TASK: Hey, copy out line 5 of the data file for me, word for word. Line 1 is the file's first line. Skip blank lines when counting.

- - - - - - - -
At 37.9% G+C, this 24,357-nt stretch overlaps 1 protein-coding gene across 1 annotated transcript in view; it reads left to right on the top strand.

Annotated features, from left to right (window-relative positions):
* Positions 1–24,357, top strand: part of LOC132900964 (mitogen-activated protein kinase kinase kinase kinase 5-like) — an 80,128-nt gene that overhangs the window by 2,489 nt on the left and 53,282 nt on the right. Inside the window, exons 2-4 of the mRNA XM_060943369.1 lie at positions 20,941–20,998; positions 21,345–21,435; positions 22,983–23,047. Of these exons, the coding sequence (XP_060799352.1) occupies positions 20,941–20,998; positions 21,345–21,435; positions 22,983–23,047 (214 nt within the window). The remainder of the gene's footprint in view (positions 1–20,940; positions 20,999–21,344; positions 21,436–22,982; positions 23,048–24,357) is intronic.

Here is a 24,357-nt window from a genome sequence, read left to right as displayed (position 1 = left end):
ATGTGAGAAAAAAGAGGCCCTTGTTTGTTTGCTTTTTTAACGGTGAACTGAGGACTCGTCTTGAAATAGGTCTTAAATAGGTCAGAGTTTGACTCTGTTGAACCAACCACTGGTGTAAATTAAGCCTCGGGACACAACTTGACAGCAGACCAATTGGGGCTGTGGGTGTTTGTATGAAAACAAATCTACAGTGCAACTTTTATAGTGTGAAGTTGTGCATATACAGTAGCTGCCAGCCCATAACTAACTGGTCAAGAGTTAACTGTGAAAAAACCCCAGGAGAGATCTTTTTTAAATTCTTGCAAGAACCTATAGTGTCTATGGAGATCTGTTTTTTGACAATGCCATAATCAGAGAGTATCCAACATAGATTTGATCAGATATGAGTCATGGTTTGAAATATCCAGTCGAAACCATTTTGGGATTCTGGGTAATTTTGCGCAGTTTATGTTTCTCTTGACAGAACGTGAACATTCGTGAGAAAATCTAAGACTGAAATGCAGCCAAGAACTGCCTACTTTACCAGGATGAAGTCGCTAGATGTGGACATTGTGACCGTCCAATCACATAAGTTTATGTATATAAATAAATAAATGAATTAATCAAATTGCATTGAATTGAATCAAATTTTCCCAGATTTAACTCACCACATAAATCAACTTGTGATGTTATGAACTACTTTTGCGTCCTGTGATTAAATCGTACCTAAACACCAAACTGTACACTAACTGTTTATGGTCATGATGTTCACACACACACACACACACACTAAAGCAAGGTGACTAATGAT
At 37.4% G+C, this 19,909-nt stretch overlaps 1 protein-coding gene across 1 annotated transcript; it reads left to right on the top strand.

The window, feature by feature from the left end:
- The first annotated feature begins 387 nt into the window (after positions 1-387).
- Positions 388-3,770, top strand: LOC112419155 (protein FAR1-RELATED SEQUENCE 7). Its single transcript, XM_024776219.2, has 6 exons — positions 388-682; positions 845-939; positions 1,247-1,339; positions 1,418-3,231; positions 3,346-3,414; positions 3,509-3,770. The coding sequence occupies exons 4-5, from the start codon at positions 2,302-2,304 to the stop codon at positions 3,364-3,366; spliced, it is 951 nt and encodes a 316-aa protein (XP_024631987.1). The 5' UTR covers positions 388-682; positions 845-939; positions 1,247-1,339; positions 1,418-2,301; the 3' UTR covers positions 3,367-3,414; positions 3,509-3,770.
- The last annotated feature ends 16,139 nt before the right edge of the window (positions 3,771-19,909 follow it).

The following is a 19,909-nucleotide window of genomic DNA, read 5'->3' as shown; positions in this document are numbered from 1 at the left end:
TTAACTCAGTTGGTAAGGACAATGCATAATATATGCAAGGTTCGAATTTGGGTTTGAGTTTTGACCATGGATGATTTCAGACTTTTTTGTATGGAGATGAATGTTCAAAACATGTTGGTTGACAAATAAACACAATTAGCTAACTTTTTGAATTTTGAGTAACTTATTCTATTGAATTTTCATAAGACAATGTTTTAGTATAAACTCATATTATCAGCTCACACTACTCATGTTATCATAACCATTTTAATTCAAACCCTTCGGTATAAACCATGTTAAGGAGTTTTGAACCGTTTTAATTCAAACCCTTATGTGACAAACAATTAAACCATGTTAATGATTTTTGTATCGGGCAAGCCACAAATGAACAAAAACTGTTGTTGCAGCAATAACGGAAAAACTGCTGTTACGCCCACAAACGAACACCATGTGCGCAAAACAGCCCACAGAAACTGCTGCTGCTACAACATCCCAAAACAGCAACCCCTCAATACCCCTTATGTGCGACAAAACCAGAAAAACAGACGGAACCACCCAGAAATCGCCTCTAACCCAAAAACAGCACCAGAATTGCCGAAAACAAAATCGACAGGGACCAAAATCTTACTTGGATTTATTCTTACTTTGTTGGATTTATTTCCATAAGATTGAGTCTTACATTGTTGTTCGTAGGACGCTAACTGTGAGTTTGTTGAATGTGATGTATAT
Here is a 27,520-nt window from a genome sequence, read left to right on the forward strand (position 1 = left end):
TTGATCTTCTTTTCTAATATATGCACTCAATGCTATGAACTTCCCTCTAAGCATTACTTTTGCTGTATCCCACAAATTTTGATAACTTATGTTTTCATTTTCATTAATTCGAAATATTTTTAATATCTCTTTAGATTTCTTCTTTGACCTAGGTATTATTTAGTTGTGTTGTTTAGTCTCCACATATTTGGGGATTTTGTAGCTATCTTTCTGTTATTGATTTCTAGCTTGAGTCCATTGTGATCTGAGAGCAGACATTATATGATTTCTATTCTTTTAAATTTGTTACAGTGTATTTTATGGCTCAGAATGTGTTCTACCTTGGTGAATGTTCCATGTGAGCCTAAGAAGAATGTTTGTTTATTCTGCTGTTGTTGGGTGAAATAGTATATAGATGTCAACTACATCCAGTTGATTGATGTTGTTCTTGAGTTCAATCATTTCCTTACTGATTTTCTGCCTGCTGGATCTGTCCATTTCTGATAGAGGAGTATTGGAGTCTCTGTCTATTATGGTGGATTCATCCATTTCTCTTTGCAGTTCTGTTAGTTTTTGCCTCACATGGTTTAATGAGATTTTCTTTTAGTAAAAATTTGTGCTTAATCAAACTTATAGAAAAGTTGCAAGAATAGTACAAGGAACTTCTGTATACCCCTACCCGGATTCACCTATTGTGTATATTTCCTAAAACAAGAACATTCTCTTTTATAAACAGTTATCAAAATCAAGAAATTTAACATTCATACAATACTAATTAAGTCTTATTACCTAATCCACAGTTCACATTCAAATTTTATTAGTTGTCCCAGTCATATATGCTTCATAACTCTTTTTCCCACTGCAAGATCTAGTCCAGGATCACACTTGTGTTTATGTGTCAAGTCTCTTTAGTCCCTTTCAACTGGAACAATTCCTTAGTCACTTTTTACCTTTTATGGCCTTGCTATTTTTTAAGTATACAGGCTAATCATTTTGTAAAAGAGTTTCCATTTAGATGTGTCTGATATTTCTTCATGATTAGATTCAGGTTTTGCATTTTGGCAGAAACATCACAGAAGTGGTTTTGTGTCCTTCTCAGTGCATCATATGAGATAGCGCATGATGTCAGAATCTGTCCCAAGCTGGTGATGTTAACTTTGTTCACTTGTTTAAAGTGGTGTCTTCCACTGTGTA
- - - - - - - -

ATGTGAGAAAAAAGAGGCCCTTGTTTGTTTGCTTTTTTAACGGTGAACTGAGGACTCGTCTTGAAATAGGTCTTAAATAGGTCAGAGTTTGACTCTGTTGAACCAACCACTGGTGTAAATTAAGCCTCGGGACACAACTTGACAGCAGACCAATTGGGGCTGTGGGTGTTTGTATGAAAACAAATCTACAGTGCAACTTTTATAGTGTGAAGTTGTGCATATACAGTAGCTGCCAGCCCATAACTAACTGGTCAAGAGTTAACTGTGAAAAAACCCCAGGAGAGATCTTTTTTAAATTCTTGCAAGAACCTATAGTGTCTATGGAGATCTGTTTTTTGACAATGCCATAATCAGAGAGTATCCAACATAGATTTGATCAGATATGAGTCATGGTTTGAAATATCCAGTCGAAACCATTTTGGGATTCTGGGTAATTTTGCGCAGTTTATGTTTCTCTTGACAGAACGTGAACATTCGTGAGAAAATCTAAGACTGAAATGCAGCCAAGAACTGCCTACTTTACCAGGATGAAGTCGCTAGATGTGGACATTGTGACCGTCCAATCACATAAGTTTATGTATATAAATAAATAAATGAATTAATCAAATTGCATTGAATTGAATCAAATTTTCCCAGATTTAACTCACCACATAAATCAACTTGTGATGTTATGAACTACTTTTGCGTCCTGTGATTAAATCGTACCTAAACACCAAACTGTACACTAACTGTTTATGGTCATGATGTTCACACACACACACACACACACTAAAGCAAGGTGACTAATGAT